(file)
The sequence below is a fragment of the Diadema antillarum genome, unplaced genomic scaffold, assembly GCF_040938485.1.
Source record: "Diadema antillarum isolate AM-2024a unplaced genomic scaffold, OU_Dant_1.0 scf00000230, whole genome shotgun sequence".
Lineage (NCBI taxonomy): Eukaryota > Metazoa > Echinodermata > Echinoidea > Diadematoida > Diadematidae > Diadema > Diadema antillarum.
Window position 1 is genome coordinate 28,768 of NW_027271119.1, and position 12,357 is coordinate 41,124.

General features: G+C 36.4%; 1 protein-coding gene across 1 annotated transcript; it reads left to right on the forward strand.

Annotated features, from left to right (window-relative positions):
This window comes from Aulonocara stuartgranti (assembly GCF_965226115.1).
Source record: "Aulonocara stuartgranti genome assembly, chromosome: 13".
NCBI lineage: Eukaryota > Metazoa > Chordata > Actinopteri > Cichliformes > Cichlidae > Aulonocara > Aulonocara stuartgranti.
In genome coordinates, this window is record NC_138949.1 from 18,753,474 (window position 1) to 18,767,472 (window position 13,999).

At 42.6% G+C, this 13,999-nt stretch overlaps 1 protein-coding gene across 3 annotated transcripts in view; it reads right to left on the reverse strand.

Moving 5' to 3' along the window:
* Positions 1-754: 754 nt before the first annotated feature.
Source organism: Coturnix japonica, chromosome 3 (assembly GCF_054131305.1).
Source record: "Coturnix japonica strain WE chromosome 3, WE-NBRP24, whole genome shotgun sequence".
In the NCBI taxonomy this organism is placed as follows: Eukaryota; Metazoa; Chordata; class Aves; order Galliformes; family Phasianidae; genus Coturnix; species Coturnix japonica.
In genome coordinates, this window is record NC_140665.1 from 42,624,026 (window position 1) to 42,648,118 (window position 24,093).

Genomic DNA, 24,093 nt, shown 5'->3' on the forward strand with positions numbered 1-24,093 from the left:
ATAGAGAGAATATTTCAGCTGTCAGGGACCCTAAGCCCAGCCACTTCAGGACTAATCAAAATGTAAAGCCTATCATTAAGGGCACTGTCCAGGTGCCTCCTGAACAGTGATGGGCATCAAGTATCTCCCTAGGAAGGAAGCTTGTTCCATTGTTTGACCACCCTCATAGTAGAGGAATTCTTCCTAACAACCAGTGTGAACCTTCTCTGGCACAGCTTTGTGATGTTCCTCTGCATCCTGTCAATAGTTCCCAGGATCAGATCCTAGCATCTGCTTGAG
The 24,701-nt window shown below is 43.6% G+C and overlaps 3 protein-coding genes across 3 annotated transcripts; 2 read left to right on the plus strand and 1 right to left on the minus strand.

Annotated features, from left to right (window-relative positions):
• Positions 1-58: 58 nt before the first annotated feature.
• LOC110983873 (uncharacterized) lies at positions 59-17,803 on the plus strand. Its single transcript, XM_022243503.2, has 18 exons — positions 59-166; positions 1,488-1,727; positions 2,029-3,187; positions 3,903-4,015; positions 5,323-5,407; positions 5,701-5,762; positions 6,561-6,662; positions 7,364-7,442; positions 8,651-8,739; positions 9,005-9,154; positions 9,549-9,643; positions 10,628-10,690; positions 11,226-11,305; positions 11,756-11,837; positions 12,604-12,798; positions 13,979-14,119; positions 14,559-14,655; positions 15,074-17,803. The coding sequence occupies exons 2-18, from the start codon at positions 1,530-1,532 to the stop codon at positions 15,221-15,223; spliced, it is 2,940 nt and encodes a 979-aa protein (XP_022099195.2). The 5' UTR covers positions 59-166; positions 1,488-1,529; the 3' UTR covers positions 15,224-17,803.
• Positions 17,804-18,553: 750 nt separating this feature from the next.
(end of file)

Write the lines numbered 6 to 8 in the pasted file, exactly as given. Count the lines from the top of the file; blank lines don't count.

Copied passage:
Annotated features, from left to right (window-relative positions):
This window comes from Aulonocara stuartgranti (assembly GCF_965226115.1).
Source record: "Aulonocara stuartgranti genome assembly, chromosome: 13".